• I’m apparently racist because I expressed the view that I would prefer to have neighbours who were of the same ethnicity as myself and who had a similar outlook on the world. This only applies to white people as most of those from ethnic minorities prefer to live in ghettos with their own kind. I’m also racist because I told a joke about an Irishman which was ‘demeaning’ although it had been told to me only a few days earlier by an Irish friend. But my joke about a Jewish Grandmother is apparently OK!
    I am clearly beyond reform

    • klm

      My father grew up in a Canadian city that had many different nationalities represented among its citizens. He routinely used racial epithets to refer to others – all of his friends/family/associates did. It was not meant to offend, it was just the way they talked (very similar to the movie Gran Torino, if you’ve ever seen it). He even used the slang when referring to his own ethnic group. I don’t know what one would have had to do to actually offend someone back then, but it must have been nice to not have to worry about every single thing you said.

    • weirdvisions

      Me too. And a lot more people besides, I suspect. :0)

    • Welcome to our deplorable basket, my friend. The race card is expired, revoked, and overdrawn. Its use simply means the user has lost.

    • Bik Byro

      Was it the one involving a grandson and a hat?

      • What’s the difference between a Terrorist and a Jewish Grandmother?
        You can negotiate with a terrorist.

        • Bik Byro

          Ah, when I heard the joke it was a terrorist and your wife during PMT week.

  • David

    The article makes a very fair point, so thank you for it.
    The “R” word is being degraded by the intolerant, who try to smear anyone with views they oppose as “racist”. I think that soon the same thing will happen to that other word, the “H” word, that is simply used by the intolerant to bully and control, to prevent reasoned, respectful debate, which is “homophobic”.
    This is what elements of the left do, to turn everything into a spiteful, divisive war of identity politics. They take words, and distort their meanings to use them, not in fair debate, but as blunt weapons, cudgels, to beat anyone who disagrees into submission. Out of the window goes reason and respect. Yes people are becoming tired of these bullies and their intolerant controlling ways, very tired.

    • klm

      Yes, we’re all getting so very tired of this. That’s one of the great things about the election of Donald Trump. Unlike so many other Republicans either in office or trying to get into office, he did not back down when the left spouted the usual. Instead, he called them out, mocked them, and doubled down on his positions. In this way, he has provided a blueprint for others to follow – one which will allow candidates to run a campaign without having to constantly bow at the altar of PC.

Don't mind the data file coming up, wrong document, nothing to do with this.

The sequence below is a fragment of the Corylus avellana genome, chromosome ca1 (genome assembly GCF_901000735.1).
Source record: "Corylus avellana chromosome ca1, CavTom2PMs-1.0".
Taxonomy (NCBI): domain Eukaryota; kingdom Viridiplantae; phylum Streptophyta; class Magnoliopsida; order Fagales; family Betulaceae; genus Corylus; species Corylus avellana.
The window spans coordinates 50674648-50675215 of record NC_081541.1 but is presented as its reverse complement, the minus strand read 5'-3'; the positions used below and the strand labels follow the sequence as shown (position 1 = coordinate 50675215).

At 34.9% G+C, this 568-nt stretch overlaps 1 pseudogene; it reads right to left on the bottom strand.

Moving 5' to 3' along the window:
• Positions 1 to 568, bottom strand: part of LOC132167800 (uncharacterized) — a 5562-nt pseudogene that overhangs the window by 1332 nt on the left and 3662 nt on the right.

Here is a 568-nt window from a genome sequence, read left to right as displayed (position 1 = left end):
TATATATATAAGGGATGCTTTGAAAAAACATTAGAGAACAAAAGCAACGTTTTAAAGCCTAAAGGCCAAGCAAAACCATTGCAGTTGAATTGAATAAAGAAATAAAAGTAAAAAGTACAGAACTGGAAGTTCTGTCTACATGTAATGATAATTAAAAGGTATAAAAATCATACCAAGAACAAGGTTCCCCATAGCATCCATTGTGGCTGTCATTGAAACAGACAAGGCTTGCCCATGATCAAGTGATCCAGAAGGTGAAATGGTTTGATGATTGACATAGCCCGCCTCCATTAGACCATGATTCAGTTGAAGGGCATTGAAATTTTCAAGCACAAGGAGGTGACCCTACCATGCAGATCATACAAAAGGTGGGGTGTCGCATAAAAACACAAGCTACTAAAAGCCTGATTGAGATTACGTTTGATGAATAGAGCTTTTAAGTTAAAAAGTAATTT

• David

        Spot on !
        It has taken someone as “big and ugly” as Trump to look the smears and lies in the eye, and not blink. As you say it helps the rest of us, not so big and not so tough, to follow that brave path.

  • weirdvisions

    The accusation is, indeed, being overused. Someone calls me a racist (I’m a Brexiteer) to shut me down I just shrug, say “whatever,” and carry on saying what I was saying. I learned to deal with the “sticks and stones” scenario when I was in primary school. Shame the lesson passed the lefties by.

    • Groan

      But of course it is a “hate crime” and so lefties can hope that using the label may just get “old bill” to come and tell you off. There are now “stones” that can be thrown at people with “inappropriate views”

      • weirdvisions

        Which will only make me shout my message louder.

        • Groan


  • Alicia Sinclair

    The racist meme has lost all value, all meaning.
    Has no effect whatsoever-except in Snowflake Country or the BBC studios.
    Out here-we`re all soon going to be proud even when the BBC or Russell Brands mob call us “racist”-they are so diametrically opposed to the truth, that it`ll soon be a compliment.

    • weirdvisions

      It indicates to me that they have no argument because they have already lost the argument.

      • Groan

        But the law is on their “side” . There is no need to mount an argument if something is “perceived” to be a hate crime. Fortunately I’m sure the police have better things to do. But they have been and can be goaded into at least “having a word” with miscreants mouthing or writing a “hate crime”.

        • weirdvisions

          Voting isn’t a hate crime. At least not yet.

  • Colkitto03

    Bringing in tens of thousands of Foreigners to do our menial jobs is racist.
    Stealing health professionals from Africa is racist.
    MOBO awards are racist.

    Okay I don’t necessarily believe these three statements BUT….
    The key here to call every leftie a racist before they call you it.
    The look on their faces……….lol

  • Major Tom

    In their frenzied quest to root out and expose all the ‘bad people’ in society the sanctimonious liberal/left have failed to heed Nietzsche’s warning: “whoever fights monsters should see to it that in the process he does not become a monster.”